Shipping innovation

Written by Michelle Warren

Marport Canada Inc.
St. John’s
Five-year growth: 5,234%

It’s fitting that Karl Kenny helms a firm whose marketplace is the ocean, because seawater is in his DNA. But whereas the Newfoundlander’s ancestors trawled for fish, Marport Canada Inc. trawls for product ideas. And it has landed a rich catch indeed, launching almost 100 products over the past five years that have made Marport a global leader in advanced sonar technology.

Marport designs and manufactures a wide range of equipment that uses sound waves to create digital images for underwater sensing and communications. Clients include the U.S., Canadian and Swedish navies, oceanographers, offshore oil and gas producers, and more than 60% of the world’s deep-sea fishing fleets. As an idea factory focused on those four vertical markets, Marport generated $10.7 million in revenue in 2009 — up by a sizzling 5,234% over the past five years.

The big idea behind this exponential growth is a proprietary software platform called Software Defined Sonar (SDS) that drives every Marport product. SDS — which Kenny, Marport’s president and CEO, calls “the invisible engine” — makes the firm’s equipment far more flexible, scalable and cost-effective than traditional sonar. “You have to have a platform to leverage from,” says Kenny. “It allows you to quickly develop prototypes and test new products.”

Marport became a new-products pacesetter by investing heavily up front in its core technology, spending $6 million over two years to develop SDS. The firm then leveraged this platform into scores of niche products, such as surveillance systems that navies use to detect intruders in harbours and unmanned underwater vehicles that scientists use to explore the seabed. Marport has cultivated a company culture that weaves intercontinental brainstorming into daily worklife. It ensures that its product developers spend face time with customers getting to know their needs. And it has negotiated partnerships and acquisitions to deepen its expertise in advanced sonar.

Marport’s roots lie in Iceland, where the firm developed sonar that could transmit over far greater distances than rival systems could. Kenny — who as a naval officer had specialized in communications, electronic navigation and digital imaging, and who as a tech-focused serial entrepreneur had co-founded a firm later sold for more than $50 million — says this “nifty technology” intrigued him. He assembled an investor group that bought the Icelandic firm in 2003 and moved its head office to St. John’s.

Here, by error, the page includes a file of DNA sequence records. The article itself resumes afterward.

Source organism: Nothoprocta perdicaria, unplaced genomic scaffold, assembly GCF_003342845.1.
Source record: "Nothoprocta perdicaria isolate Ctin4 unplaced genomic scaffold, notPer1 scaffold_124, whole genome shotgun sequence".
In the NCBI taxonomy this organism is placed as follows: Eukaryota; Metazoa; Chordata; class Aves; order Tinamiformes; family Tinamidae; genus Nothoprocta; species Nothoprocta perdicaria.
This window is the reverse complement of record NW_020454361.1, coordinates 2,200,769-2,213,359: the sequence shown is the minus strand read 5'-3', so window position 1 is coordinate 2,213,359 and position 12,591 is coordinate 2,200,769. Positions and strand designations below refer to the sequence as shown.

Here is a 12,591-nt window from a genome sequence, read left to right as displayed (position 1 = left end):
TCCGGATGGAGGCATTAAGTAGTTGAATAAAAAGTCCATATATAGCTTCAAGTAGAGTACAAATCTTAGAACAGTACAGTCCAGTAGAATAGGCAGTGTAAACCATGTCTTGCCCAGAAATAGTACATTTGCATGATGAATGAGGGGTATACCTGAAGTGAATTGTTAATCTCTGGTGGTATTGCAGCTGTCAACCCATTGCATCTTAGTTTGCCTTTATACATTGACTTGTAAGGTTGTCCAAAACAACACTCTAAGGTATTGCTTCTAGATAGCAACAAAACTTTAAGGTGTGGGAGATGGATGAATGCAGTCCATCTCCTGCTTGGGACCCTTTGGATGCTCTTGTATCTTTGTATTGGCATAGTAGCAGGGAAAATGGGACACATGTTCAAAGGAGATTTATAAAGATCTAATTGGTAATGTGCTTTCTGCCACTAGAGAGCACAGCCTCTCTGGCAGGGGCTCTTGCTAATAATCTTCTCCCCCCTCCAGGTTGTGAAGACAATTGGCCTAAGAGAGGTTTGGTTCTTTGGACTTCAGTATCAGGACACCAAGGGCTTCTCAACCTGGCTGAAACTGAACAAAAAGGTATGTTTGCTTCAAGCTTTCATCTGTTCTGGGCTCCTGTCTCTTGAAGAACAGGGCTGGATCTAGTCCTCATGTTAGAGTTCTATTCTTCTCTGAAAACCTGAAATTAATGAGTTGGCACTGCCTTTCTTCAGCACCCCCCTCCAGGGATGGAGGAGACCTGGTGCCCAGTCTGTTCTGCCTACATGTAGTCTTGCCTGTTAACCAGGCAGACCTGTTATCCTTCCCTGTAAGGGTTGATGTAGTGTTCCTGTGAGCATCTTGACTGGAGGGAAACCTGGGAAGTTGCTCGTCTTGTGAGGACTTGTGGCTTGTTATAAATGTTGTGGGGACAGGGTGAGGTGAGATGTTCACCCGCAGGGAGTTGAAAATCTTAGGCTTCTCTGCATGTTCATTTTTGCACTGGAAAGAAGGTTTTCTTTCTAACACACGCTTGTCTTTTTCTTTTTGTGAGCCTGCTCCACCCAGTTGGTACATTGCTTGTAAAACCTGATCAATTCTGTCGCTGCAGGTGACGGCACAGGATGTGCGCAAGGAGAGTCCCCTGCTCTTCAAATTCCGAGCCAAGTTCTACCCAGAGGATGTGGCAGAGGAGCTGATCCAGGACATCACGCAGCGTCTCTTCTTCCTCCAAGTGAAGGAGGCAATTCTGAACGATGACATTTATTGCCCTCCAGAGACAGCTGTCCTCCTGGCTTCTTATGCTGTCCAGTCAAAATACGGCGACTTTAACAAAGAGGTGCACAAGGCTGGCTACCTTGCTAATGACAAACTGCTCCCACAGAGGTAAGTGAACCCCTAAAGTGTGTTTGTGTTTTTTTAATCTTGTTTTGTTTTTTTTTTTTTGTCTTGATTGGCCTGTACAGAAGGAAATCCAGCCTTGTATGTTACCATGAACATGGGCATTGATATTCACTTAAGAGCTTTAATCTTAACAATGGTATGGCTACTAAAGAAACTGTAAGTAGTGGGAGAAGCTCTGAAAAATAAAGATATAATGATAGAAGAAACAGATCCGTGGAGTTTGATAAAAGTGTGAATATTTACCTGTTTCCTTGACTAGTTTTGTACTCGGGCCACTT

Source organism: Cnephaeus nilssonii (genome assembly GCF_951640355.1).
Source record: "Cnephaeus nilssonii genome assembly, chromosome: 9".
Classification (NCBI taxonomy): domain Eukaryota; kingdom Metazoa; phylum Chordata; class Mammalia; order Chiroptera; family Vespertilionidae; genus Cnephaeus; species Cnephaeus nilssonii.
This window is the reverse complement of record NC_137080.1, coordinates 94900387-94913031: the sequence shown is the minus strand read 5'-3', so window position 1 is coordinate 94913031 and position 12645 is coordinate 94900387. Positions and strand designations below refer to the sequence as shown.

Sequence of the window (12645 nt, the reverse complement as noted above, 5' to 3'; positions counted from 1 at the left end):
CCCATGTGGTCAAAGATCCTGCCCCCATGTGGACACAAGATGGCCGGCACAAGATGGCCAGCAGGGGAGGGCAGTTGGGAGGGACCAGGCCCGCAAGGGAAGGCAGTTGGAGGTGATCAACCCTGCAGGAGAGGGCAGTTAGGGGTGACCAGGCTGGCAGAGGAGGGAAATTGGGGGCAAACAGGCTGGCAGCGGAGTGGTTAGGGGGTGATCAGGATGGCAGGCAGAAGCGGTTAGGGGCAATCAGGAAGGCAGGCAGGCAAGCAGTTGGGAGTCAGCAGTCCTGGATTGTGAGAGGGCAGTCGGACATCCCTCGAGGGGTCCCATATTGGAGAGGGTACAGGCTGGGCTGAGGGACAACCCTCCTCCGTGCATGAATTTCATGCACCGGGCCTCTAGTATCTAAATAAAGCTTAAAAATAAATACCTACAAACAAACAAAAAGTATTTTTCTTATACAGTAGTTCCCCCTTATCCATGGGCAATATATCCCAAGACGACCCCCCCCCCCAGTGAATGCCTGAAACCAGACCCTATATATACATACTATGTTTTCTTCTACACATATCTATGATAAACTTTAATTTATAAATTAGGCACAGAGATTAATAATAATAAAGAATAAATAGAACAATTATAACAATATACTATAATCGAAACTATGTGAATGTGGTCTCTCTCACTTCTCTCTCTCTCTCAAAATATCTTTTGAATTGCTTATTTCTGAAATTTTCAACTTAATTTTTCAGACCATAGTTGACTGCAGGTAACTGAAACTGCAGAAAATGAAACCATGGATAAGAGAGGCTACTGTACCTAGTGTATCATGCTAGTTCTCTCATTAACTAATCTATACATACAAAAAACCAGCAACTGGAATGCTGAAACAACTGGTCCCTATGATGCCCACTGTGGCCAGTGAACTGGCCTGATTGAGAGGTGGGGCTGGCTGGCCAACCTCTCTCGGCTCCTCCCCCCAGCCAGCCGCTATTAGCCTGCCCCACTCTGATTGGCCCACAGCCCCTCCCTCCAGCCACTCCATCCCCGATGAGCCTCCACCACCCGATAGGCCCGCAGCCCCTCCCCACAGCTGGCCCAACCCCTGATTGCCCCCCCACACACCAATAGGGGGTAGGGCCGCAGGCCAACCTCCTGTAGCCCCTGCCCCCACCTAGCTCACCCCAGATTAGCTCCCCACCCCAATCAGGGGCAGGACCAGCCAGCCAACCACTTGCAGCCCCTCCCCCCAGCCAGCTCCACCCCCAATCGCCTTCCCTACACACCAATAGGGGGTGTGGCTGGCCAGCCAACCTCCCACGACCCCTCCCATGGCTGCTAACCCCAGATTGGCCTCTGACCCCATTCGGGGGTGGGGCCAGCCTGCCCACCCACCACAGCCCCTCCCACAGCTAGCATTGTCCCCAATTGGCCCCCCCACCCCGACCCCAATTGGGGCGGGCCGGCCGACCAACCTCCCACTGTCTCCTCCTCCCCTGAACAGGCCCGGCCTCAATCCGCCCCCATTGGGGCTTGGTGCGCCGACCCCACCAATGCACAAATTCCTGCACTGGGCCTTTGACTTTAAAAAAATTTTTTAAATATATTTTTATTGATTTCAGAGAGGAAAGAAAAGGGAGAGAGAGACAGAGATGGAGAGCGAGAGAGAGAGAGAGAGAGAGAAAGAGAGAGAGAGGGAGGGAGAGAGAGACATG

The now-Canadian Marport crafted the platform that took the firm into hypergrowth. Traditional sonar equipment can execute only those functions built into it at the factory, but devices with SDS inside can be programmed and reprogrammed on demand. A fishing boat, for instance, can upgrade the software wirelessly without having to raise the sonar equipment from the sea. Kenny says that to his knowledge, Marport remains the world’s only maker of programmable-on-demand sonar devices.

This gives Marport impressive agility. Kenny says most of the firm’s products go from concept to market in just three to six months because Marport can easily and cheaply reprogram SDS-driven equipment to add functions. This allows Marport to set prices well below those of its rivals. For instance, the company sells a popular $20,000 sensor that offers fishing fleets multiple functions such as tracking how many fish are in the area, how many of those are in the ship’s nets and how much they weigh. To attain all these functions, fleets previously had to spend more than $50,000 in total for five individual sensors.